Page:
Four years in, Startup Sandbox remains ‘economic engine’ for Santa Cruz tech biz
The Westside bioscience incubator has helped a number of companies since it was founded in 2017, with many so-called “graduates” choosing to anchor their operations in the area, hire UC Santa Cruz alums or both — and without letting last year’s fires or the COVID-19 pandemic get in the way.
Tucked away a few meters away from Natural Bridges State Beach is a lab that would make Tony Stark and Bruce Banner giddy. It’s home to Startup Sandbox, one of the most successful incubators in Santa Cruz.
“Digital technology changed the foundation of the 20th century. Now biotechnology is changing the world in the first half of the 21st,” Startup Sandbox founder and CEO Lou Pambianco said.
Since it opened in 2017, the bioscience incubator has helped launch several successful companies, including Cruz Foam and Unnatural Products.
And while some of these companies might not be household names quite yet, the impact they are having on the local economy is noticeable.
“It truly is an economic engine for Santa Cruz,” Pambianco said, noting that nine out of the 10 “graduate” Sandbox companies have decided to stay and anchor their headquarters in Santa Cruz. He estimates about 30% of Sandbox member companies have some connection to UCSC, whether through involvement by faculty members or hiring students and graduates.
For Pambianco, such job retention and economic footprint are a key part of Sandbox’s success and remain a goal for the incubator. In the 1980s, he started his first company, Corporate Development Partners, and developed the “exponential growth model” — a model he said is designed to turn a $0 revenue stream into a $1 billion stream within 10 years. Corporate Development Partners helped to establish strategies for Intel, Cisco and Conner Peripherals.
“It is simple, but difficult to execute,” Pambianco said of the model.
That business model is the same approach his team is trying to implement at Sandbox. His goal is to help create commercial investments for bioscience projects and businesses, largely developing out of UCSC’s pipeline.
The Sandbox is made up of two floors, including a lab with 40 workbenches. Usually, a company will launch using one workbench and expand to two within six months. The location can house up to 40 businesses, though 20 to 25 would be the ideal capacity, Pambianco said.
Startups can rent space and operate under a 24-month plan working inside the Sandbox. The goal is to “graduate” within those two years to a self-sustaining brick-and-mortar location.
“This is a key opportunity to really build a commercial presence for biotechnology,” he said. “Many of those companies that do graduate into the commercial market choose to stay here in Santa Cruz.”
Most of the businesses are able to operate via government small-business grants, venture capital or seed money from family and friends.
The 13,500-square-foot building was a derelict warehouse — just “cobwebs and a forklift,” Pambianco joked — before he turned it into the coworking space it is today.
The Sandbox’s first incarnation in August 2017 was equally humble. David Deamer, a UCSC professor, started one of his first companies at Sandbox inside the incubator’s break room. While the downstairs lab was still under construction, Deamer was able to use the break room, which was outfitted with a sink, running water, workbenches and a fume hood. It was enough to “go to work,” Pambianco said.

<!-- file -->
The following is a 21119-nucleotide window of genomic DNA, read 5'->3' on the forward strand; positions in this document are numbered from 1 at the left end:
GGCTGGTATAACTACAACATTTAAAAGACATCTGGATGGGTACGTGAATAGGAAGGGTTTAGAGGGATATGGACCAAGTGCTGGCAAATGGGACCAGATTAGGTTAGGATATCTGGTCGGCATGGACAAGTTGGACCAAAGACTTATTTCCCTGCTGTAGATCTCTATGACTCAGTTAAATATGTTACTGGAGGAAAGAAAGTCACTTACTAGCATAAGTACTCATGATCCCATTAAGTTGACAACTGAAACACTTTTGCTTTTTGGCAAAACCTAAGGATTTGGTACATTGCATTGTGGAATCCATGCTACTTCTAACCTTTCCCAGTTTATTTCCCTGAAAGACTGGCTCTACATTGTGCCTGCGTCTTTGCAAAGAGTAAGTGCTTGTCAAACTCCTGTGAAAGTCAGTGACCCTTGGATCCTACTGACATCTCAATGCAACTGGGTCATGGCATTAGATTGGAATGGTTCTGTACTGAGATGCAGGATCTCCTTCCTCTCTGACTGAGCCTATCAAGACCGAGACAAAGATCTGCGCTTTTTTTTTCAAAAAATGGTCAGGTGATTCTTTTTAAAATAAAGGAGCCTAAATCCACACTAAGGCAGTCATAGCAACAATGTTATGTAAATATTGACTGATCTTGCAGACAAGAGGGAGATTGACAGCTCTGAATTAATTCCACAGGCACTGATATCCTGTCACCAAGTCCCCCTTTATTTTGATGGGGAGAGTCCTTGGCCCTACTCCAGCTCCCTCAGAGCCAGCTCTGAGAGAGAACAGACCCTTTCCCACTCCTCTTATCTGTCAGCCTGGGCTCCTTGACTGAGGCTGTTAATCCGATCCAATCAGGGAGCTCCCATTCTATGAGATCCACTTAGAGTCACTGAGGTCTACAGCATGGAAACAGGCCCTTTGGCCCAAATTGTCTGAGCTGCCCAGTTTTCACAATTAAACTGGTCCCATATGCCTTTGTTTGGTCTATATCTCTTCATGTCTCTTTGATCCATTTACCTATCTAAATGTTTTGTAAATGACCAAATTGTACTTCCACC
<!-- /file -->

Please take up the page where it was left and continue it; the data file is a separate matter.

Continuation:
Bridging the connection from theory to practical application
Today, the Sandbox boasts a state-of-the-art lab and tissue culture lab on its first floor, with dozens of workbenches that businesses may rent out. On the second floor is a more traditional coworking space, outfitted with cubicles, conference rooms and other meeting space.
“One of our researches was the first to really understand how RNA functions,” Pambianco said. “We’ve developed critical nanopore technologies with Startup Sandbox.” Another of the researchers is working on combating macular degeneration, he added, which would help eliminate the rapid loss of vision caused by the disease.
And while some of the logistics inside Sandbox might very well go over the heads of the non-scientists among us, a number of the startups have made products for everyday application. One such example is Aeroasis, which is designing smart devices for indoor and outdoor gardening including a handheld UV fertilizer.
Cruz Foam is making biodegradable packaging — environmentally friendly foam made from shrimp shells.
Bioscience has a wide swath of uses — but it’s the bridge to the commercial sector that Pambianco believes is the biggest hurdle for many of these businesses. The ideas and research might be brilliant, but surviving outside of grant funding can be difficult.
“Our intent is to support companies to get their research done at the lowest cost,” he said.
Before the pandemic, the upstairs was used for conferences and events including elevator pitches, where entrepreneurs would have a few minutes to pitch their business plan, with winning pitches receiving some seed investment money. Often, the team will bring in UCSC staff or outside business leaders to share “what have they learned to pass onto these young entrepreneurs,” Pambianco said.
“It’s been rewarding to see in spite of the pandemic, despite the fires, that the Sandbox has continued to operate full time,” Pambianco said.
Pambianco said he hopes to have in-person gatherings and events return later this summer. The goal, he said, is to have at least 20 to 25 businesses operating out of the Sandbox and to continue to share knowledge among companies, the university and via events.
“It is a community of creativity,” he said.